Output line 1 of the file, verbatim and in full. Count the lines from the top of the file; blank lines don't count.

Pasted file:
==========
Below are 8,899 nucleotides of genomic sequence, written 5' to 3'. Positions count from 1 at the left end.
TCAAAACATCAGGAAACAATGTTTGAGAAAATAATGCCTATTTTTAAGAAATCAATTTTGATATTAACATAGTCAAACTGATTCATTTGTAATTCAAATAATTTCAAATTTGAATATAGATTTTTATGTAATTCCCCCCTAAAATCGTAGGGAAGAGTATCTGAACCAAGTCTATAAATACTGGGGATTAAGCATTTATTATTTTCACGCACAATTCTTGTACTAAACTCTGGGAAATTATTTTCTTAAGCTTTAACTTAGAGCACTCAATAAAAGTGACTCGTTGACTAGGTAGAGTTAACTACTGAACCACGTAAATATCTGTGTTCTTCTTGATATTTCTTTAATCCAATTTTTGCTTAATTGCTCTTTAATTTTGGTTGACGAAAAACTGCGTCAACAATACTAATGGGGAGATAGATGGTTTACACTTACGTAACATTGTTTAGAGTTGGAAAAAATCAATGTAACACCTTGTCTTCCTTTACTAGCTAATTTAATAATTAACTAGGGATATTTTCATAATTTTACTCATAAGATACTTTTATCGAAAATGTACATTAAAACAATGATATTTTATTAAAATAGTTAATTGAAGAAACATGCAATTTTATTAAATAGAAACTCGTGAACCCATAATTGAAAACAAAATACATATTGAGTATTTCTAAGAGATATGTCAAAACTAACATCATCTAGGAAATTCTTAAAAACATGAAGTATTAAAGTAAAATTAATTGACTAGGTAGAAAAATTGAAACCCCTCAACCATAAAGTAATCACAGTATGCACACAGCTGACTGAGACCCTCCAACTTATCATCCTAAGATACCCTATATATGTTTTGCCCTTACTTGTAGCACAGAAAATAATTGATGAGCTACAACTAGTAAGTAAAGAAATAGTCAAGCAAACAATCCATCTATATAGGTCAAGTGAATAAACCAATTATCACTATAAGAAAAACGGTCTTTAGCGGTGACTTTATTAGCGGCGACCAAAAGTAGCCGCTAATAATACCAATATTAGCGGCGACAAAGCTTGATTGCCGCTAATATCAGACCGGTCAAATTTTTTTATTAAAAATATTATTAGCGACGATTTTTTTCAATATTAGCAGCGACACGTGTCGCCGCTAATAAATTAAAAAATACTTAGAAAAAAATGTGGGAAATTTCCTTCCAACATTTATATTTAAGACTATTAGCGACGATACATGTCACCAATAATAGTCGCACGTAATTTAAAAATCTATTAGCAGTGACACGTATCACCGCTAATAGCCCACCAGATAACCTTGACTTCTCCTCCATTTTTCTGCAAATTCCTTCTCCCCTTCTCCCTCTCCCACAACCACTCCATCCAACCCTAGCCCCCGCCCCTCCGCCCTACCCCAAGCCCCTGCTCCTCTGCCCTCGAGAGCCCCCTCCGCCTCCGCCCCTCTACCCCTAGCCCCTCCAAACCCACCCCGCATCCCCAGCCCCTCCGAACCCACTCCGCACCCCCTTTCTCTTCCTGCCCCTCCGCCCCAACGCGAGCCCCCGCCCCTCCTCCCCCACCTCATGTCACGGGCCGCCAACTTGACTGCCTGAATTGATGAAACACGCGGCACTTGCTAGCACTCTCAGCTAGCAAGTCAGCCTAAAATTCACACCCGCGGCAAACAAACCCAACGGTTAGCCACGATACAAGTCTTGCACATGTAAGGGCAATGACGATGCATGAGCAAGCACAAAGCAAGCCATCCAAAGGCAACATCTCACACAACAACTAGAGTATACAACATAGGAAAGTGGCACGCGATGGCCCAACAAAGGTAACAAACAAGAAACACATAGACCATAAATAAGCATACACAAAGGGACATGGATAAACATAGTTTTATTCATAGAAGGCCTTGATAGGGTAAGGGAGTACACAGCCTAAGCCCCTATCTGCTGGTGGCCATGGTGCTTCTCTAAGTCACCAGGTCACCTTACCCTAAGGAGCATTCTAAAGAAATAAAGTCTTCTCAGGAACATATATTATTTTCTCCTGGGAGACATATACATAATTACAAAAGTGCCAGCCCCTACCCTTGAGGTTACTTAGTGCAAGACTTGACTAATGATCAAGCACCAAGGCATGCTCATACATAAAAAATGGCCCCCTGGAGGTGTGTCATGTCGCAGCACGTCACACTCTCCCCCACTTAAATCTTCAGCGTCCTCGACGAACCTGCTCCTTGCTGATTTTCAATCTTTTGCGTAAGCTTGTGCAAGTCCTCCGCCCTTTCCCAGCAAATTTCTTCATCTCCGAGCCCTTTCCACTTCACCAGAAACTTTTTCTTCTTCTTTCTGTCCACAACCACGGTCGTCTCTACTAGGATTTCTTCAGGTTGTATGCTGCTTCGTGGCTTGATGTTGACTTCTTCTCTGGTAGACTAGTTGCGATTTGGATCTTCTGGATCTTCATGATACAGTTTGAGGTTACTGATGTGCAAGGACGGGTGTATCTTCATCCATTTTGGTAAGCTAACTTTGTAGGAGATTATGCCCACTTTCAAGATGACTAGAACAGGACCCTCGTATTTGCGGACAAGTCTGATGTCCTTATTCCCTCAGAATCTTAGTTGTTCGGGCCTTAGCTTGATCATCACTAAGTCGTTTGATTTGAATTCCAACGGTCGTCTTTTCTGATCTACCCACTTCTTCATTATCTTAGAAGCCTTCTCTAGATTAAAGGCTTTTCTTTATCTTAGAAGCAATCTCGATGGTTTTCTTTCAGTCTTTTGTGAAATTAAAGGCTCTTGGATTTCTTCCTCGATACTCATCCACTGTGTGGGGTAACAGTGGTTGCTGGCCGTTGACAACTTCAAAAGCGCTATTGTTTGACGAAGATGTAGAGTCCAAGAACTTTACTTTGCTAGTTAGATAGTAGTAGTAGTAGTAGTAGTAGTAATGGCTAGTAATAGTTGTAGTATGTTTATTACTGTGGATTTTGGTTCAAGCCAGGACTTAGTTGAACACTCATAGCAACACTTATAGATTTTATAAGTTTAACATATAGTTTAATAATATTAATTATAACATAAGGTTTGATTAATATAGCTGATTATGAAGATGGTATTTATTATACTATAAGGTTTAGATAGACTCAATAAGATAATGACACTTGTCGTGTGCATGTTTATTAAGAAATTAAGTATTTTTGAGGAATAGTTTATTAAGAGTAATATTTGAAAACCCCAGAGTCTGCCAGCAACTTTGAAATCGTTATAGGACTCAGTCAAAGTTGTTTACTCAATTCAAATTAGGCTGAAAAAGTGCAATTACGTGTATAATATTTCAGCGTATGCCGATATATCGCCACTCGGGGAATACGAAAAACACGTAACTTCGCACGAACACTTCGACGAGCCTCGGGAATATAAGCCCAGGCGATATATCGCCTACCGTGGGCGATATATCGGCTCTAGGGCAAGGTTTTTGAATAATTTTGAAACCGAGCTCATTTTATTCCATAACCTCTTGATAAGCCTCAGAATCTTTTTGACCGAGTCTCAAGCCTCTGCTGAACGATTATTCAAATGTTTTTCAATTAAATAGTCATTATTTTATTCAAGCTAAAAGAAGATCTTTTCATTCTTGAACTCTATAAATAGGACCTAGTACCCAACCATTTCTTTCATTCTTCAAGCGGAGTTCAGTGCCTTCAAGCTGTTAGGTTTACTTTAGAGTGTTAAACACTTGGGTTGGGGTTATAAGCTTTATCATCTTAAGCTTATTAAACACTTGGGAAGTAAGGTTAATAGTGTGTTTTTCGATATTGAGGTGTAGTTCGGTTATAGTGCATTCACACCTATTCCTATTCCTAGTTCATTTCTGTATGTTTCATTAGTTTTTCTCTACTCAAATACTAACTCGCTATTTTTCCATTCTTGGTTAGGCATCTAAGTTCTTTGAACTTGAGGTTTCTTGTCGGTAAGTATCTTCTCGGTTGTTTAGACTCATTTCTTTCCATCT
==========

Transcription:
Below are 8,899 nucleotides of genomic sequence, written 5' to 3'. Positions count from 1 at the left end.